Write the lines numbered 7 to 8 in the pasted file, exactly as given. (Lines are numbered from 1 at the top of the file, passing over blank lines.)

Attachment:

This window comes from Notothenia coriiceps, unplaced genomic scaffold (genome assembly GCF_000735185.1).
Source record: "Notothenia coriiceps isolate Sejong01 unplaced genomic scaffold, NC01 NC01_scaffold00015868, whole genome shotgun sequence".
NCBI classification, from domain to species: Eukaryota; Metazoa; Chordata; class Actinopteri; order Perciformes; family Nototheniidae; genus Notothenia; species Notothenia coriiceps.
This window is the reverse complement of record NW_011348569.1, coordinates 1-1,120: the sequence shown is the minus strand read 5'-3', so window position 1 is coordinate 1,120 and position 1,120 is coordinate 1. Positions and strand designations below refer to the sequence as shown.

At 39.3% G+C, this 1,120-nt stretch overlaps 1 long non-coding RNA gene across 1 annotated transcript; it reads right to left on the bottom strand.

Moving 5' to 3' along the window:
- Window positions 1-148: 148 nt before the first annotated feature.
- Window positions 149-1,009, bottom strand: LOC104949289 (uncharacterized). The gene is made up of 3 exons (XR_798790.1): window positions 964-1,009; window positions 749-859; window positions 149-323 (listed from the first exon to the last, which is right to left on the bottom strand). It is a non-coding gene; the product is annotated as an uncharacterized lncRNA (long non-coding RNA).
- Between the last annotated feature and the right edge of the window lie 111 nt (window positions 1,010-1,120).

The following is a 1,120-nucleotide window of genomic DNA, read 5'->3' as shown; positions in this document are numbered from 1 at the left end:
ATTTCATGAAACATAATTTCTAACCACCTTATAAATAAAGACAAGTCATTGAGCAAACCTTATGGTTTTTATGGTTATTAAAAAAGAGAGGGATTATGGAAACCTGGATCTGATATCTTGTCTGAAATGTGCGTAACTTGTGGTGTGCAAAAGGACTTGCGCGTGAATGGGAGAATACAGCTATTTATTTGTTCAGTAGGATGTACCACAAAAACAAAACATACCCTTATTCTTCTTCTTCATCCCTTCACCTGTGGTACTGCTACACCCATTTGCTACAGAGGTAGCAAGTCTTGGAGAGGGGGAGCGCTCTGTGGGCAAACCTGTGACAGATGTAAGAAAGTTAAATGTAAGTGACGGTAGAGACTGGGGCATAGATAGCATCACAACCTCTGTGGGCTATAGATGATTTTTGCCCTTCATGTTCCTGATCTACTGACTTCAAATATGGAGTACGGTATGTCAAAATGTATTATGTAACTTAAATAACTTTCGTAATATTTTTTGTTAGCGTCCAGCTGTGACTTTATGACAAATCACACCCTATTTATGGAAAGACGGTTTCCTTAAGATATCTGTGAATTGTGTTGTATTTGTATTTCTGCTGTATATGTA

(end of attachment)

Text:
- Window positions 1-148: 148 nt before the first annotated feature.
- Window positions 149-1,009, bottom strand: LOC104949289 (uncharacterized). The gene is made up of 3 exons (XR_798790.1): window positions 964-1,009; window positions 749-859; window positions 149-323 (listed from the first exon to the last, which is right to left on the bottom strand). It is a non-coding gene; the product is annotated as an uncharacterized lncRNA (long non-coding RNA).